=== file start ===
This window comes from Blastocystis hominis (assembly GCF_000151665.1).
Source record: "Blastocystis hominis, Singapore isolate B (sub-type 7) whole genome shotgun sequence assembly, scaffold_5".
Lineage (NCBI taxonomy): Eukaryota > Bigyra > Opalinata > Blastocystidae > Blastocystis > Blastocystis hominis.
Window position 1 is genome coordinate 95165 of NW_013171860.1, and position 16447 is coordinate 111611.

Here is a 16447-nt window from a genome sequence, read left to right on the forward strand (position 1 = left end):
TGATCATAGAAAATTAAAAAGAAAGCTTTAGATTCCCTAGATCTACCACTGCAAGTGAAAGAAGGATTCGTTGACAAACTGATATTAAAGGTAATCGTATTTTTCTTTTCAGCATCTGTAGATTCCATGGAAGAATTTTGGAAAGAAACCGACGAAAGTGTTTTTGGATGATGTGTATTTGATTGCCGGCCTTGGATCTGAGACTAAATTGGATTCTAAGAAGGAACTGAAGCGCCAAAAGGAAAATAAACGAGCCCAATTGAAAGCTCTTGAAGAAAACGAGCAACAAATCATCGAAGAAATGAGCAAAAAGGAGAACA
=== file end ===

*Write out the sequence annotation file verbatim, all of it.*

This window comes from Blastocystis hominis (assembly GCF_000151665.1).
Source record: "Blastocystis hominis, Singapore isolate B (sub-type 7) whole genome shotgun sequence assembly, scaffold_5".
Lineage (NCBI taxonomy): Eukaryota > Bigyra > Opalinata > Blastocystidae > Blastocystis > Blastocystis hominis.
Window position 1 is genome coordinate 95165 of NW_013171860.1, and position 16447 is coordinate 111611.

Here is a 16447-nt window from a genome sequence, read left to right on the forward strand (position 1 = left end):
TGATCATAGAAAATTAAAAAGAAAGCTTTAGATTCCCTAGATCTACCACTGCAAGTGAAAGAAGGATTCGTTGACAAACTGATATTAAAGGTAATCGTATTTTTCTTTTCAGCATCTGTAGATTCCATGGAAGAATTTTGGAAAGAAACCGACGAAAGTGTTTTTGGATGATGTGTATTTGATTGCCGGCCTTGGATCTGAGACTAAATTGGATTCTAAGAAGGAACTGAAGCGCCAAAAGGAAAATAAACGAGCCCAATTGAAAGCTCTTGAAGAAAACGAGCAACAAATCATCGAAGAAATGAGCAAAAAGGAGAACA